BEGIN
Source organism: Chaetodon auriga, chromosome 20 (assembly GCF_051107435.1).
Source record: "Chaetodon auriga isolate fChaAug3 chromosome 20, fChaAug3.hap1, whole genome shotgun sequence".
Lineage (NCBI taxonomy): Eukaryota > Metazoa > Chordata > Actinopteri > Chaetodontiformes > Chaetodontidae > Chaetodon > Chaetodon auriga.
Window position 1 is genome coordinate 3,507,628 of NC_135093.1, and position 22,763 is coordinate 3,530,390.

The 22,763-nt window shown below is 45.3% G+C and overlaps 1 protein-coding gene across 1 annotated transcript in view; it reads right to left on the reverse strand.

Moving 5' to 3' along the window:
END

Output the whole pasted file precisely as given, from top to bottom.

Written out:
Source organism: Chaetodon auriga, chromosome 20 (assembly GCF_051107435.1).
Source record: "Chaetodon auriga isolate fChaAug3 chromosome 20, fChaAug3.hap1, whole genome shotgun sequence".
Lineage (NCBI taxonomy): Eukaryota > Metazoa > Chordata > Actinopteri > Chaetodontiformes > Chaetodontidae > Chaetodon > Chaetodon auriga.
Window position 1 is genome coordinate 3,507,628 of NC_135093.1, and position 22,763 is coordinate 3,530,390.

The 22,763-nt window shown below is 45.3% G+C and overlaps 1 protein-coding gene across 1 annotated transcript in view; it reads right to left on the reverse strand.

Moving 5' to 3' along the window: